Grudging, a newly published young adult fantasy and the first in a new series called BIRTH OF SAINTS from Michelle Hauck, is set in a country reminiscent of medieval Spain, where noble warhorses are a soldier’s right arm and religious faith is a significant part of most people’s lives, giving this fantasy an somewhat unusual cultural flavor.
Seventeen year old Ramiro wants nothing more than to be a respected soldier in his pelotón like his older brother Salvador: to fight in hand-to-hand combat with his sword and earn the right to grow a beard, the ultimate sign of manhood in his society. Ramiro’s people avoid the legendary witches who live in the swamps and kill strangers with the magic in their voices. But when barbaric Northern invaders besiege Ramiro’s walled city of Colina Hermosa and threaten to murder all who live there, his father, one of the city councilmen, sends Ramiro, his brother and a few others off on a hazardous mission to seek out the swamp witches and see if they can be persuaded to use their magic to drive off the Northern armies.
Claire lives a lonely life, alone in the swamps with her mother, who is one of the most gifted Women of the Song. Claire can’t figure out why her mother won’t do a better job of training her to use her magic and voice, meet any new friends (even among their own people), visit the local village, or do anything fun at all. But her mother warns her: “The city men would try to kill you. Women of the Song aren’t welcome in the cities. You’ll never go near another human because I love you too much to risk it.”
Naturally, Ramiro and Claire are on a collision course. The overall plot plays out in a fairly predictable way, although there are a few minor surprises, and there was enough intrigue and tension to keep my attention. Ramiro and Claire, the main characters, are both fairly standard characters from young adult fiction, with the typical romantic tensions developing between them as they become reluctant allies, but they are both sympathetic as they deal with their prejudices and the profound griefs and troubles that befall them. The more interesting characters were actually the secondary ones: Ramiro’s father Julian, a respected city leader desperately trying to save his people and his family; his mother Beatriz, who at first seems a typical fussy, worrying mother who carries around a fluffy lapdog and is inclined to baby her grown sons, but unexpectedly shows some backbone and strength as the story progresses; and the burly priest Father Telo, who plays a minor but significant role in the story. Telo is an honest and thoughtful individual who steps outside of his normal role as priest to help spy on the Northerners and try to negotiate the return of some children taken as hostages:
Telo had searched for fear in his own soul and had found too much… Telo had touched head, heart, liver, and spleen. That was not to say he took the Lord’s intervention for granted. One was not stupid merely because one believed. One still needed to act with common sense and not put the Lord in a position of keeping one out of trouble.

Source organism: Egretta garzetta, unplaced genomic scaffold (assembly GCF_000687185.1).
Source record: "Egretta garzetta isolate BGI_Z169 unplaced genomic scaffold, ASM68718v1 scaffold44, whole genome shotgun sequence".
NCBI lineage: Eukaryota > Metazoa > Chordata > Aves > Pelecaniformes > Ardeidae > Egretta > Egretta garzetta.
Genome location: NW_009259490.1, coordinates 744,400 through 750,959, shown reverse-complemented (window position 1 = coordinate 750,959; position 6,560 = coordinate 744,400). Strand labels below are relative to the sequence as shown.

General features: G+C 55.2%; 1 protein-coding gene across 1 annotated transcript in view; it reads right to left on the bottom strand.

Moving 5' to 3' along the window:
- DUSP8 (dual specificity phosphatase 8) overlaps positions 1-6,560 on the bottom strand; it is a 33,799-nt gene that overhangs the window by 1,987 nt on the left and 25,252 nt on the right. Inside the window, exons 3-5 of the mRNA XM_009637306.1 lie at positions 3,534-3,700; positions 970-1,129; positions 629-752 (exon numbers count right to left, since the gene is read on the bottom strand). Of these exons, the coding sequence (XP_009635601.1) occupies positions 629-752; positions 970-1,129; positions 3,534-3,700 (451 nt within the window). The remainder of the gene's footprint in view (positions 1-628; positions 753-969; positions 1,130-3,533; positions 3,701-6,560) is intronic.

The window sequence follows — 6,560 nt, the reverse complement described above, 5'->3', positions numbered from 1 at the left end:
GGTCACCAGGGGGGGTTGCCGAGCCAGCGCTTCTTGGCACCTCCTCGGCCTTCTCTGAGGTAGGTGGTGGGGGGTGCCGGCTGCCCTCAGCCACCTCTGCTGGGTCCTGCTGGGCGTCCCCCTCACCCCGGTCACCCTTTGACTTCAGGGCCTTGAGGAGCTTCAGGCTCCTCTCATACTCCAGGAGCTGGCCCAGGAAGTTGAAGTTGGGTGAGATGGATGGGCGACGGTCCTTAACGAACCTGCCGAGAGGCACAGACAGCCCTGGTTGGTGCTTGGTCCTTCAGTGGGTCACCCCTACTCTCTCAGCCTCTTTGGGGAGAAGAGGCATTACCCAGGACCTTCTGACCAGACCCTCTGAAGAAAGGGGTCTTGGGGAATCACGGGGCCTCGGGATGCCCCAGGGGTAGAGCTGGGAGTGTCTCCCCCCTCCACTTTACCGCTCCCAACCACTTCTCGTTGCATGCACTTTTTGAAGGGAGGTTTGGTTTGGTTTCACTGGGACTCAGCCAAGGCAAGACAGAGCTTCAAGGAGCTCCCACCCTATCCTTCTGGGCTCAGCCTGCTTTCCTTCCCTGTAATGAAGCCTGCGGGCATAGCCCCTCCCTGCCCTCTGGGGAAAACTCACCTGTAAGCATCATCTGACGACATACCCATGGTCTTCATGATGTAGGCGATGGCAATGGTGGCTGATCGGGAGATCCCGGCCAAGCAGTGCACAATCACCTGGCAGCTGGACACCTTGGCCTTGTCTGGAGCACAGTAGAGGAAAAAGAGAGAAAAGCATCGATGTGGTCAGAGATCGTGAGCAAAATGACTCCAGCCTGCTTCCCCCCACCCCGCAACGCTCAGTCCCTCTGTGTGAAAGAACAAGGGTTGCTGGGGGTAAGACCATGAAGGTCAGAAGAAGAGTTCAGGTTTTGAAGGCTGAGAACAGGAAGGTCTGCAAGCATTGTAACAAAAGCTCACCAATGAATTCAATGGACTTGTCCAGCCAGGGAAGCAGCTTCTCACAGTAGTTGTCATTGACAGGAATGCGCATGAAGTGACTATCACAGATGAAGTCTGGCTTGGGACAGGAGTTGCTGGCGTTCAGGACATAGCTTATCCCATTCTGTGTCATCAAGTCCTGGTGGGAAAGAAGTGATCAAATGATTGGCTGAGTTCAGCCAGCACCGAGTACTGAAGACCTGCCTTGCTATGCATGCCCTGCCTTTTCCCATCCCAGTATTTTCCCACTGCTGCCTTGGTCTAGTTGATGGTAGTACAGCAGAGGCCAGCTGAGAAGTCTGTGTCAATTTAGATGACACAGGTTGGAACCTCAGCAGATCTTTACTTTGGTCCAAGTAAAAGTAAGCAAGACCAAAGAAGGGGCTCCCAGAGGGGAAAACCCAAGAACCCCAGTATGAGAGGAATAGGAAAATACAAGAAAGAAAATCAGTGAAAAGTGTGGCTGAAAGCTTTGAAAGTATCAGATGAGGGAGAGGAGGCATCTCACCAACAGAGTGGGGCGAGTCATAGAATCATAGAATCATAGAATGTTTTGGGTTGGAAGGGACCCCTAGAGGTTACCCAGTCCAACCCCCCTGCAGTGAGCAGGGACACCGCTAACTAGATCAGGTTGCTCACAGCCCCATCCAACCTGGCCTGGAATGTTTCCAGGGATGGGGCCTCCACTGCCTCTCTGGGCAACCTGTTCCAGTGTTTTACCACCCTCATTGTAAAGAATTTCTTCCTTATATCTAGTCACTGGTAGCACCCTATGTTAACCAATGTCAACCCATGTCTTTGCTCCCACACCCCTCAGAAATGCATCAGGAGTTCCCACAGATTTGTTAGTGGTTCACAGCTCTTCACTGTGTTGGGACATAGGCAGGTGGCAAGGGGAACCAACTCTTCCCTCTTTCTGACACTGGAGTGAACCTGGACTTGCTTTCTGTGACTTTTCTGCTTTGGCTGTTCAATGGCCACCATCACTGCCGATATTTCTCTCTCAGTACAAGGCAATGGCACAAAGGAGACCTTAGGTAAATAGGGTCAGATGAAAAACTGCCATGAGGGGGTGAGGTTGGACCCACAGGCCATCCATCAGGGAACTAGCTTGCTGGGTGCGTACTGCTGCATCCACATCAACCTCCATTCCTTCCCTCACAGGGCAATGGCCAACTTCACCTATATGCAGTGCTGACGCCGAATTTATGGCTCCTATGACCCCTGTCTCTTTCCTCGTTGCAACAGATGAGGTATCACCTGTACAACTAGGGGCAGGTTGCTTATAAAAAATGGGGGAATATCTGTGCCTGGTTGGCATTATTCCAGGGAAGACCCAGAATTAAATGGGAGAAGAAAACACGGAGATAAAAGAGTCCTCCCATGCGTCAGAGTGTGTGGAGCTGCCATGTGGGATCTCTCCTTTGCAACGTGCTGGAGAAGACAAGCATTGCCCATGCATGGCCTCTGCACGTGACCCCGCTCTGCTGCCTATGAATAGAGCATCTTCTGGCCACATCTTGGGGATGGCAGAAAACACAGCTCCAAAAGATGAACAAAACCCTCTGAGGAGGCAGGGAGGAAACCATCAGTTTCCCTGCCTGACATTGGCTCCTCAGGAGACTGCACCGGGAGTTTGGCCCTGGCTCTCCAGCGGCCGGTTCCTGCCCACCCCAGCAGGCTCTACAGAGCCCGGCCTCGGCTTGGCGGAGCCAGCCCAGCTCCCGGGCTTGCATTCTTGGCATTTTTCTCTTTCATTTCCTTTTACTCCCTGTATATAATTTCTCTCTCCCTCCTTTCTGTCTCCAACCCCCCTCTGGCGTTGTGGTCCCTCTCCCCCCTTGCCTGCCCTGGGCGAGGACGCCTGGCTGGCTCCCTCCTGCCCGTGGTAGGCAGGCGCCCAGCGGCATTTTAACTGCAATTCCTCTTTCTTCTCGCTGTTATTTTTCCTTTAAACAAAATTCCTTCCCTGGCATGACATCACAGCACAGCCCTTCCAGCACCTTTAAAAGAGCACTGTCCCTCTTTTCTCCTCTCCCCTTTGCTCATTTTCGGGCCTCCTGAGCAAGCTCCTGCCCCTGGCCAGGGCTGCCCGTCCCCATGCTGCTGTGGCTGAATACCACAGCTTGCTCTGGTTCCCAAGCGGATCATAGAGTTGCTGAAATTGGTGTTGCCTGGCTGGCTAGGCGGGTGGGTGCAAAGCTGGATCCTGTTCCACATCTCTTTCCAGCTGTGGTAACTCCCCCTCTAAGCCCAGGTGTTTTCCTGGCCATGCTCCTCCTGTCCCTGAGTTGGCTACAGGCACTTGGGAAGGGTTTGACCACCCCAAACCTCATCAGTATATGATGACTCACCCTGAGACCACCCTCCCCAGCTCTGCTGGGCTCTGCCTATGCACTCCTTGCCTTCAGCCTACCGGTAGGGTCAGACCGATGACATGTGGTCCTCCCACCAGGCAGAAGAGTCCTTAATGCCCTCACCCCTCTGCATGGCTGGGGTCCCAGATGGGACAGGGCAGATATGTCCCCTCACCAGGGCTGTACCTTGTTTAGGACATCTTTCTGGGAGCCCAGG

These characters all grow and change during the course of the story. The willingness to sacrifice one’s self for the greater good is a major theme explored in several different plotlines.
Three different cultures clash during the course of Grudging: the Spanish-style society of Colina Hermosa, the isolated, matriarchal culture of the Women of the Song, and the Germanic northern invaders. The best developed by far was the first. The strictures of social rules and roles and the importance of honor and family are realistically conveyed through the characters’ thoughts and actions. The magnificent and intelligent dapple-gray warhorses, who have a lifelong, exclusive bond to their masters, were wonderful, and sometimes heartbreaking, to read about. Some inhabitants of Colina Hermosa have the Sight, but generally magic plays a very minor role in their society. I appreciated the way faith was woven into the fabric of the lives of the people of Colina Hermosa. Some people believe, others do not, but religiously beliefs are treated respectfully without any preachiness.
The matriarchal society of the Women of the Song is intriguing. Claire’s mother tells some brief stories about the traditional gathering of Women of the Song at age sixteen, to hone their magical skills and compete for the title of Thorn among Roses. The Women of Song have the practice of going to the towns for a year or so to learn about society and get pregnant, but otherwise they shun men. (It’s not clear what happens if they have a baby boy, but apparently they have methods of primarily conceiving girls.) This has the potential to be an imaginatively developed society, but we only catch a few glimpses of it in this first book. Similarly, the Northern invaders are, at least so far, a fairly one-note group, defined primarily by their cruelty and bloodthirstiness and their dark religion. One interesting feature is provided by the white rods carried by their priests and priestesses, which kill people and animals with a single touch. They seem to be a magical weapon, although I wondered if they might actually be a type of technology, which would be an interesting twist in this world.
The bloodshed and gore factor is fairly high in Grudging, acceptable for most older teenage readers, but I don’t recommend it for young or sensitive readers. It will be interesting to see what direction the story takes in the next book in the BIRTH OF SAINTS series.